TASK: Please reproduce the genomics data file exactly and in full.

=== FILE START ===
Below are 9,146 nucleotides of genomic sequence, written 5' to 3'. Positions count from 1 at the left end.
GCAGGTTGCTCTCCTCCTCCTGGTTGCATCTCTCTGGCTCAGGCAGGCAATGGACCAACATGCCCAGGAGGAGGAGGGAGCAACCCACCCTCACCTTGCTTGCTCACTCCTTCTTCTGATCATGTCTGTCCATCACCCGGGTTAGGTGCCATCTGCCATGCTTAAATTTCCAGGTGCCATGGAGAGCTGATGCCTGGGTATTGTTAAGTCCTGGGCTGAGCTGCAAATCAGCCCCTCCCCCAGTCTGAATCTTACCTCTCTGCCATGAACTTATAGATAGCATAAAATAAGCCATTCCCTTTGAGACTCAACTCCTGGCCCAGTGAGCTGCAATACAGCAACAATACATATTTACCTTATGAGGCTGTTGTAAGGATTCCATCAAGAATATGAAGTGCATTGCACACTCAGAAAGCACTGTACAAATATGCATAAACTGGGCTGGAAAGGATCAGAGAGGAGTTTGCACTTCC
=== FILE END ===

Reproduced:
Below are 9,146 nucleotides of genomic sequence, written 5' to 3'. Positions count from 1 at the left end.
GCAGGTTGCTCTCCTCCTCCTGGTTGCATCTCTCTGGCTCAGGCAGGCAATGGACCAACATGCCCAGGAGGAGGAGGGAGCAACCCACCCTCACCTTGCTTGCTCACTCCTTCTTCTGATCATGTCTGTCCATCACCCGGGTTAGGTGCCATCTGCCATGCTTAAATTTCCAGGTGCCATGGAGAGCTGATGCCTGGGTATTGTTAAGTCCTGGGCTGAGCTGCAAATCAGCCCCTCCCCCAGTCTGAATCTTACCTCTCTGCCATGAACTTATAGATAGCATAAAATAAGCCATTCCCTTTGAGACTCAACTCCTGGCCCAGTGAGCTGCAATACAGCAACAATACATATTTACCTTATGAGGCTGTTGTAAGGATTCCATCAAGAATATGAAGTGCATTGCACACTCAGAAAGCACTGTACAAATATGCATAAACTGGGCTGGAAAGGATCAGAGAGGAGTTTGCACTTCC